Pterodactyl (2005)
Pterodactyl (2005)

Genre: Horror Running Time: 1 hr. 29 min.

Release Date: August 27th, 2005 MPAA Rating: Not Rated

Director: Mark L. Lester Actors: Cameron Daddo, Coolio, Amy Sloan, Mircea Monroe, Jessica Ferrarone, George Calil, Ivo Cutzarida, Steve Braun, Danna Lee

 


 

C

opying the hatching scene from “Jurassic Park,” “Pterodactyl” begins with a trio of eggs, slowly cracking apart, with a stiff, rubbery puppet peeking through the first shell. Two months later, in Northern Turkey, three hunters are attacked by a full-grown dinosaur bird (one of the men is cut in half by the swooping creature) – just a single specimen from a thriving swarm of oversized predators. Fortunately, most of the people who wander about the area are bandits or other undesirables.

Thanks to an earthquake that opened up a long dormant volcano, a team of naive scientists (and student interns) will get to study the insides of the prehistoric cavern (disregarding, of course, the State Department’s warnings about the hostile rebel activities). As it so happens, this volcano is the source of the pterodactyl eggs – the new base of operations for the monstrous creatures. Deploying from Dogubayazit, on the Turkish/Armenian border, the adventurers hope to discover valuable fossils and relics. The leader is paleontologist Michael Lovecraft (Cameron Daddo); his second-in-command is Kate Heinlein (Amy Sloan); and the blonde bimbo with jiggling breasts is Angie Lem (Mircea Monroe), whose father is financing the expedition. Other characters feature names like Bradbury, Burroughs, and Zelazny, which suggests that writer Mark Sevi is either a fan of famous sci-fi authors, or merely looked up a list before penning the script.

“You move and I’ll blow your nutsack off!” The dialogue, sadly, doesn’t bother to nod to – or simply steal from – notable works, resorting instead to tragically immature, uninspired prattling and spatting. It’s almost as if all of the conversations were written to be comic relief – except that the screenwriter doesn’t have a sense of humor. To counteract this, Monroe takes off her clothes, refusing to wear anything concealing even after she’s traumatized by a pterodactyl attack. Inexplicably, there’s also a subplot involving U.S. Army Special Forces (led by none other than acting aficionado Coolio) hunting for insurgents in the same stretch of woods. Conveniently, they have an unlimited supply of ammo, which comes in handy when the dinosaurs inevitably come to feast.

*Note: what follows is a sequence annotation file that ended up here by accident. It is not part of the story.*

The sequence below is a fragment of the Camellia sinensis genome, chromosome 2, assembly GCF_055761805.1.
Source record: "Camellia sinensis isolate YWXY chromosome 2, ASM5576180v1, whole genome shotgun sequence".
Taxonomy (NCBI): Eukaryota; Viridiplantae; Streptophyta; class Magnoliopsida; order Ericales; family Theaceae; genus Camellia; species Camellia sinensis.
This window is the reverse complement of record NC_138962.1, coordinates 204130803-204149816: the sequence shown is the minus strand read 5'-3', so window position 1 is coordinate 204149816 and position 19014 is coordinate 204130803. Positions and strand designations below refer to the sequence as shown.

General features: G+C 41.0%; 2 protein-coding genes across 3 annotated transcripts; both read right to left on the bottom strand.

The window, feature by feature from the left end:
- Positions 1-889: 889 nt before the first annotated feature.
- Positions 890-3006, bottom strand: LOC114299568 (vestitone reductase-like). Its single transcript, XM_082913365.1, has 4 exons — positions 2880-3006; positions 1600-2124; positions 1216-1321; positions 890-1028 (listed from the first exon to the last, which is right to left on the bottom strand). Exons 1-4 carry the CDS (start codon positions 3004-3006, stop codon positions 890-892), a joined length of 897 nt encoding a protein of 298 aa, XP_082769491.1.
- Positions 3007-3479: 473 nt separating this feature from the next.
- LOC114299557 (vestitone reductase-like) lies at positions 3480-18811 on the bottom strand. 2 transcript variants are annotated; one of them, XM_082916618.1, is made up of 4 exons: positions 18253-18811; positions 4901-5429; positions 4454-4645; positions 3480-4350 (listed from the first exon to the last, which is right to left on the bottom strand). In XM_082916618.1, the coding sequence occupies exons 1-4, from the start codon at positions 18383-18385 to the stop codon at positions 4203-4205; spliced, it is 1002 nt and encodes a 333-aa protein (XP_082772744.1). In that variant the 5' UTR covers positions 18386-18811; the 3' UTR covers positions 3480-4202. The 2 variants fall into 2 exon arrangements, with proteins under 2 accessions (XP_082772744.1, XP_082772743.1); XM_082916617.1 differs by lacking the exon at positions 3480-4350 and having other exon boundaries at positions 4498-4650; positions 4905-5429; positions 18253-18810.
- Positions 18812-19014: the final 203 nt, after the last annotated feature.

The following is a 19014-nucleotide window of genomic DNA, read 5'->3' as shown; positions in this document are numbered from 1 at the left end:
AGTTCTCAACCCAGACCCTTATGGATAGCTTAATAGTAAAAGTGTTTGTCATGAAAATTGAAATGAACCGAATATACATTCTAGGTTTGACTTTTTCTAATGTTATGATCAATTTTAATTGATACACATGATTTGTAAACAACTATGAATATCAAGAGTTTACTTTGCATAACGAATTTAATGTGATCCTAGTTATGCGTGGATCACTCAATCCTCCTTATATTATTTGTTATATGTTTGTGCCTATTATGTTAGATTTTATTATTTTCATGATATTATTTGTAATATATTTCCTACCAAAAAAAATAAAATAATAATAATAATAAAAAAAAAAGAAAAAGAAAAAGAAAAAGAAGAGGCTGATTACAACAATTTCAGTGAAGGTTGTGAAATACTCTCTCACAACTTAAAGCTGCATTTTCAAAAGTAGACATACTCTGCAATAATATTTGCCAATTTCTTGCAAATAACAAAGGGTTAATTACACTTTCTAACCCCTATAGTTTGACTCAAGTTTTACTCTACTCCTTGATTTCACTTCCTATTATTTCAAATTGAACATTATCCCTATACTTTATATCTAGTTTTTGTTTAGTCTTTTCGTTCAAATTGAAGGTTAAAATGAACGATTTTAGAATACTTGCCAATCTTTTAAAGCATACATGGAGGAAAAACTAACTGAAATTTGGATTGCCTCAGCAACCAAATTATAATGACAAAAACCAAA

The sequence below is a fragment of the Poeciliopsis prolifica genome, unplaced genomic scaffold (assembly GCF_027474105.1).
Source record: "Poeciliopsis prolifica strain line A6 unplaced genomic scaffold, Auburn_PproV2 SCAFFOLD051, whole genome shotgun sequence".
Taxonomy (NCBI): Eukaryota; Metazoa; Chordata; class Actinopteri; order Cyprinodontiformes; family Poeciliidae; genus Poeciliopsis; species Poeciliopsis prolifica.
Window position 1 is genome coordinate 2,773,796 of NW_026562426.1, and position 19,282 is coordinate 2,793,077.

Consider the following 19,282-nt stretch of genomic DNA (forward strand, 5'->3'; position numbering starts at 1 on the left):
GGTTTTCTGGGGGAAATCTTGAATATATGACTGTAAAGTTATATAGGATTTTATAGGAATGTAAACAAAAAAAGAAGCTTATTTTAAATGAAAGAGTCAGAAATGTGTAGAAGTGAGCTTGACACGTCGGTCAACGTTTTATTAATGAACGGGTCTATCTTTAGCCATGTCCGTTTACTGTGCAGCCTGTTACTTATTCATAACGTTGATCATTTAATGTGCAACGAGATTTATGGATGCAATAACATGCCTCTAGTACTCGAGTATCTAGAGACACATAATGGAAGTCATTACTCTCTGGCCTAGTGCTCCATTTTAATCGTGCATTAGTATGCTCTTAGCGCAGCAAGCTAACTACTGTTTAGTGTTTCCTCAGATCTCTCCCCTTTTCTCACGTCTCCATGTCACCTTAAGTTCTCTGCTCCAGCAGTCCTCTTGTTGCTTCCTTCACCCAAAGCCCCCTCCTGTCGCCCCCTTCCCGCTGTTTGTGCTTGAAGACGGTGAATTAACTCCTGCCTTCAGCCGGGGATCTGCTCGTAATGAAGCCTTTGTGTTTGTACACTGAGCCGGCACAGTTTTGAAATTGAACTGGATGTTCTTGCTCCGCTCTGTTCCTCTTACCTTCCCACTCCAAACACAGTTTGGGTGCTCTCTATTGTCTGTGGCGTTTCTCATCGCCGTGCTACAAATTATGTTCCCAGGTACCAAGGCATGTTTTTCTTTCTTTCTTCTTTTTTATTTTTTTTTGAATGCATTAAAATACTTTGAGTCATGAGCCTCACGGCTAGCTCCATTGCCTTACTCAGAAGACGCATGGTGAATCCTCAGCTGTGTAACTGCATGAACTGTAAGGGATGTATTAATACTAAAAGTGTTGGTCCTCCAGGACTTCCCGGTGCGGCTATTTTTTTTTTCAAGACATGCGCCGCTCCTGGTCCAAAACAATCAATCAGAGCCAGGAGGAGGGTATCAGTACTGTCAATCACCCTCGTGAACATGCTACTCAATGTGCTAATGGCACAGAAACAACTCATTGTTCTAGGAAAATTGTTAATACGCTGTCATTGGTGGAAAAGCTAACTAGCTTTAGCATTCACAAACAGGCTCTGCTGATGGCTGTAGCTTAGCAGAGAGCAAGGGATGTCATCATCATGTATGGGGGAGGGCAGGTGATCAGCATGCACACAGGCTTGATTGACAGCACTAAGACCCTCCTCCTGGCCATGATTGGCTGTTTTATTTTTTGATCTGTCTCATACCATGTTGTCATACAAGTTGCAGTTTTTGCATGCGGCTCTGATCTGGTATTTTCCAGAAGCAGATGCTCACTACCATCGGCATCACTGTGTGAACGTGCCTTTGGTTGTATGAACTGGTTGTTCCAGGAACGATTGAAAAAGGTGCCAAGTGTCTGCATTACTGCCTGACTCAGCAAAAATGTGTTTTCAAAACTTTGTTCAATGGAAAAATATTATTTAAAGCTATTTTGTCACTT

“This is so incredibly boring,” bellyaches Angie, vocalizing a line that should never appear in a film that could so easily have those words redirected towards itself. Strangely, the story might have been more palatable if the titular monsters were removed altogether. The military operation constitutes enough plot to fill a made-for-TV movie, especially when the rebels attempt to kidnap the researchers. The dinosaurs really only introduce visual shoddiness, as the budget for special effects is clearly too low for anything even moderately convincing. Practical shots, including those of mutilated corpses (and a still-alive soldier that baby pterosaurs nibble at for most of a day) and close-ups of the pterodactyls’ head and feet, are slightly better, though they’re used too scarcely to be amusing.

But it hardly matters; the acting, the cinematography, the sound mixing, and even the action choreography are equally as pathetic. When so many pitiful techniques and ideas are used all at once, the end result has little chance at success. “Pterodactyl” isn’t even accidentally funny – or so bad that it’s good. And, quite unexpectedly, Coolio is the best actor in the picture – by a landslide.

– Mike Massie

  • 1/10